The awakening groups in Diyala province has dropped weapons and went home for a nap. The U.S. military said the units in ethnically and religiously mixed Diyala had stopped work over pay and a disagreement with the provincial police chief.
The Iraqis say this act was based on the disagreement with Ghanim Al-Quraishi, the chief police because the police have arrested two women two days ago. And the 20,000 fighters dropped their weapons and left their posts because the police refused to release these two women.
On the American side, only 4,326 awakening members are registered with the US army. And most of them were on strike for about three weeks before this incident because of payment issues. I think its a mixture of the two causes that led to that decision.
On the other hand, the awakening groups south of Baghdad, in the formerly called the death triangle, have also dropped weapons and decided to take a nap. The cause this time is that the American army shot and killed three awakening members few days ago.
On a third hand (!!!), things are boiling in Anbar province, where the awakening movements started, because of the high tension between the Islamic Party (led by vice-president Tariq Al-Hashimi) and the awakening movements. This is apparently happening because of the Islamic Party is trying to take credit of the security improvements in Anbar, and trying to take over the leading official positions in the province. And I think in this matter, there will be blood.
In Baghdad, the "Ruthless, Shadowy", as called by LA Times, Abu-Abed, the leader of the awakening movement in Amirya area has left Amirya. He has, allegedly, joined the Iraqi security forces in fighting Al-Qaeda as he said he has many informers and intelligence information about Al-Qaeda that might be useful in the up-coming fight in Mosul. Abu Abed who an officer in the Special Security Forces (Al-Amin Al-Kha9) in Saddam's time. And in the LA times report about him, they said that many Shiaa families went back to their homes in Amirya and even Abu-Abed personally welcomed them and escorted them to their houses. This is not true. Few days ago I talked to a neighbor who lives in Amirya on the phone, and he said that no Shiaa family came back. But he said that there is indeed good improvement in security in the area and many shops have re-opened.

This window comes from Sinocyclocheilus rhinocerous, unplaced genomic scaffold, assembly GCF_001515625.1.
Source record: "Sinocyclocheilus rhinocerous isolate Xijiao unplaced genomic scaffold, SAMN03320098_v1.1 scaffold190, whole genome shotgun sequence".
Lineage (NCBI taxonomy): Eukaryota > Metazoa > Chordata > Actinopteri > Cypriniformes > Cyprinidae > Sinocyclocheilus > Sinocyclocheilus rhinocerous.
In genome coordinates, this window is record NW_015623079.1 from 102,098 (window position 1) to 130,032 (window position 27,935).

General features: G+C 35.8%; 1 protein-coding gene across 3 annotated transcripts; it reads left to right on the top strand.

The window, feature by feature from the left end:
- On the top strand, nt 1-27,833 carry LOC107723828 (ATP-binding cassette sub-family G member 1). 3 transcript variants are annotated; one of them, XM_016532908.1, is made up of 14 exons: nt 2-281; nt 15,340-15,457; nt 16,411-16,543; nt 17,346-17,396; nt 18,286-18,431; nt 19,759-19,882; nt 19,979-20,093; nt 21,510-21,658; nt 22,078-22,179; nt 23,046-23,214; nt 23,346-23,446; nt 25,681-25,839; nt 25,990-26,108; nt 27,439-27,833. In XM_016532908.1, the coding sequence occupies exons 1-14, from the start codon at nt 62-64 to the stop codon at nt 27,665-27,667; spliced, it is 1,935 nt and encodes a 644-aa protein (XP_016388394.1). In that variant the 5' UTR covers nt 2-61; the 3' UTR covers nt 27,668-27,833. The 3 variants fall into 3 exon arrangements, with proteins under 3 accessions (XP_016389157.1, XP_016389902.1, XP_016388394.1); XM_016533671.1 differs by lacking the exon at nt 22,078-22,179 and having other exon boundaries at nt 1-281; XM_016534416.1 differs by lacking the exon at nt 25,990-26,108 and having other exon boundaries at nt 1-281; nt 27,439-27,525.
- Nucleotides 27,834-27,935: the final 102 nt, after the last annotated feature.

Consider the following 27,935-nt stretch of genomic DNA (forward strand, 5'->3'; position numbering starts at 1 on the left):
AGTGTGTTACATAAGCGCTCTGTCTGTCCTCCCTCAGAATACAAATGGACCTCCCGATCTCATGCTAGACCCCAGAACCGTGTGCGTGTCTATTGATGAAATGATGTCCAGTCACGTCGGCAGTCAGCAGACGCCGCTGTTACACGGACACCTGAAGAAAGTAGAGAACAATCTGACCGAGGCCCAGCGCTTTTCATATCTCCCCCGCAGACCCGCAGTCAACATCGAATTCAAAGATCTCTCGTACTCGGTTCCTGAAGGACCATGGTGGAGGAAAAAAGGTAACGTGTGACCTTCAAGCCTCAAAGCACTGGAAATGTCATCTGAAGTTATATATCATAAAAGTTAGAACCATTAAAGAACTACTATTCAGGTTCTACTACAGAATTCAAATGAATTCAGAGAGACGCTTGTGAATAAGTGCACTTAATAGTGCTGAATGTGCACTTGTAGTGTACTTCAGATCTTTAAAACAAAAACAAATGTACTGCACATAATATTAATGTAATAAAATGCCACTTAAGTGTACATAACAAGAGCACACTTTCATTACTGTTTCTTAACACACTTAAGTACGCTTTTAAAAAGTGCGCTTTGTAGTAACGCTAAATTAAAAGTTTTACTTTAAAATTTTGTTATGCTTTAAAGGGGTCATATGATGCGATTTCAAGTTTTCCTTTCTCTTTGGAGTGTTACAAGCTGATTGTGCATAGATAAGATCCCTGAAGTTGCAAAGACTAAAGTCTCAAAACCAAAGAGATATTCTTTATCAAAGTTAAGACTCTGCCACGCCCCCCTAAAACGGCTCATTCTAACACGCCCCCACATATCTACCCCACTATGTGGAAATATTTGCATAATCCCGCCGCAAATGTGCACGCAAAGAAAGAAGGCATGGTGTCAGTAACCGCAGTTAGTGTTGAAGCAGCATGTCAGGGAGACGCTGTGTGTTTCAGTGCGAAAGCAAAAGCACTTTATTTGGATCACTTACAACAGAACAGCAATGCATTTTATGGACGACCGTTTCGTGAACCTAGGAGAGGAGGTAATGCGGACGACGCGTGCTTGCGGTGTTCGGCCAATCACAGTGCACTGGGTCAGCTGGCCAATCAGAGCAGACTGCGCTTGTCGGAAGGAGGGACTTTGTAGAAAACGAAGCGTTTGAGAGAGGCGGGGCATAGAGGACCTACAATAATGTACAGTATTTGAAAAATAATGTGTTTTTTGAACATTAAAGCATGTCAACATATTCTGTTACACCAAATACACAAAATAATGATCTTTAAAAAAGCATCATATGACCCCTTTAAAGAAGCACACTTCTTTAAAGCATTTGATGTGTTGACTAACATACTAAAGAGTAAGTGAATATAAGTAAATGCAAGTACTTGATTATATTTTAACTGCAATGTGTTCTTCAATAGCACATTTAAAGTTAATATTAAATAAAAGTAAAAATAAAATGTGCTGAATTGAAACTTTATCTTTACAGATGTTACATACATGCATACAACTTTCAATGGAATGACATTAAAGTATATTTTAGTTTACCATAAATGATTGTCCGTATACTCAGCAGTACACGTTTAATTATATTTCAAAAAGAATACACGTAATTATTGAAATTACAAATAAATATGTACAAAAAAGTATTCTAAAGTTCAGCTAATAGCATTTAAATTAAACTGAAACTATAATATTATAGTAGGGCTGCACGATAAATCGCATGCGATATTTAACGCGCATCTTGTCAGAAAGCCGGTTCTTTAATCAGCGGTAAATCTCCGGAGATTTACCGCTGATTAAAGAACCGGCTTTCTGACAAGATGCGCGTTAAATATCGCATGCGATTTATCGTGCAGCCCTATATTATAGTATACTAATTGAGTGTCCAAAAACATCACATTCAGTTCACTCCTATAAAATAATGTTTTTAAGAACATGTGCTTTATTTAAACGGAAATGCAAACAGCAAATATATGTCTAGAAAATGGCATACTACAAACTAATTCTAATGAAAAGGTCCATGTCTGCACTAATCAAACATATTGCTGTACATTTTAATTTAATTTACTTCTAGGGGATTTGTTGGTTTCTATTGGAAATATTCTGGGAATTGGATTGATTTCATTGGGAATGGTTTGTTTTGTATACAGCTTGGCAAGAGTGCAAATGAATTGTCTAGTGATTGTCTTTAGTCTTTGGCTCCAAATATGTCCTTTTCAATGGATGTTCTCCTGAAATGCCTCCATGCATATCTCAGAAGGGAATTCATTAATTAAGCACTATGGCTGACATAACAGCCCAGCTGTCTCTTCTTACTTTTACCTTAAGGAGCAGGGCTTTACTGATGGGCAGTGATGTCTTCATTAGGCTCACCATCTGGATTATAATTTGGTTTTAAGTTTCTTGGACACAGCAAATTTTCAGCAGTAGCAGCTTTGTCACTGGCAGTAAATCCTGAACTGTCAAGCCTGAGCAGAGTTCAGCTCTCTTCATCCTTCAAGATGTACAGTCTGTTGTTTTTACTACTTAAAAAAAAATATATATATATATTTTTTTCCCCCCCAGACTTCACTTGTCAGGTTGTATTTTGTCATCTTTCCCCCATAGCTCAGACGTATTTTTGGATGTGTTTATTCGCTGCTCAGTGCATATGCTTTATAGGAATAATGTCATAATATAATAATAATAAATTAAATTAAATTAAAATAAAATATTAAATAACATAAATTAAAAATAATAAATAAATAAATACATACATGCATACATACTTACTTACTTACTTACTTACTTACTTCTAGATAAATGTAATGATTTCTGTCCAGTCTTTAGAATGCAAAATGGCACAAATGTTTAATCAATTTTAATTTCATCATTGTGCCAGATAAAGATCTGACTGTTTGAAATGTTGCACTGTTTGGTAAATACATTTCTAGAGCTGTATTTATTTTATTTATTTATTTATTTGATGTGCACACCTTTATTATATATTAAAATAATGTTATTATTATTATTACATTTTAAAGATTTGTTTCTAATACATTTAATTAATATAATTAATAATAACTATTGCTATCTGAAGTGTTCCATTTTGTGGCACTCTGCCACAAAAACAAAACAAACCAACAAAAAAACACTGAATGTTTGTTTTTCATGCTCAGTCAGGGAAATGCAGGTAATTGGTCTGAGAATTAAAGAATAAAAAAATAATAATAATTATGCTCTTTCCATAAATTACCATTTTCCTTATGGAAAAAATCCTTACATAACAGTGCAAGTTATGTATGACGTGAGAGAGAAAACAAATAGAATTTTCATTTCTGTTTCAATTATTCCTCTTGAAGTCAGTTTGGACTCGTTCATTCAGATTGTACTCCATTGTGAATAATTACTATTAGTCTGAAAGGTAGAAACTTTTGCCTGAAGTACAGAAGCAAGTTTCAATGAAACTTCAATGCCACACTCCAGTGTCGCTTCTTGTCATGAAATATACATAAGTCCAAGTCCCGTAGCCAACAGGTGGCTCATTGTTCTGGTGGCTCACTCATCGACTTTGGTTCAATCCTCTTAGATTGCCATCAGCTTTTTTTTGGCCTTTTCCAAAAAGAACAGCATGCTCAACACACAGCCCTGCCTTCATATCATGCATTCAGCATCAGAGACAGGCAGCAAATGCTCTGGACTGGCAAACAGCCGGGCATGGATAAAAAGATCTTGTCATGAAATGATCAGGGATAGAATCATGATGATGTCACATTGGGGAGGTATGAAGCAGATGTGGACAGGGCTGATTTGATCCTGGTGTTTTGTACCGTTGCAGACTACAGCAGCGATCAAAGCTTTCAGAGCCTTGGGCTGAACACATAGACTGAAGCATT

In Dora, some disturbances were reported between the Awakening members where the former-Baathi's form the majority of this group. This of course was not reported in the media and I don't think it will.
I think that the Americans held high hopes for the Awakening groups to settle thing down once and for good. But I do not think that people bought with money will be loyal, not to their country and not to their employer. I have no doubts that there are good people in the Awakening movements, but the majority is in there for the money.
I still believe that the US took the wrong way by supporting the awakening movement. We had a semi-civil war after the Samarra bombings in 2006. In this war there was one side that is well equipped and ready to rock, which is obviously the Shiaa side. And the other side was not as equipped or ready. So, instead of disarming the Shiaa militias and cleansing the Iraqi security forces, the US decided to arm and support the Sunni side to have a balance. Maybe the US thought it was easier, faster, and less expensive (money-wise and military-losses-wise) than cleansing the security forces and fighting the Shiaa militias that became so embedded in the security forces that no practical solution is in sight.
This fragile balance will not last for long. As soon as the Americans withdraw, or decrease their existence in Iraq, we will have an all-out civil war that will lead to enormous number of deaths and eventually bisecting Iraq into sectarian regions. This might be even more facilitated if the democrats win the US elections.
You might call me pessimistic, but I see the way out of the current situation as a lose-lose bet. I hope that I am wrong. And I hope that the disaster waiting to happen will not happen.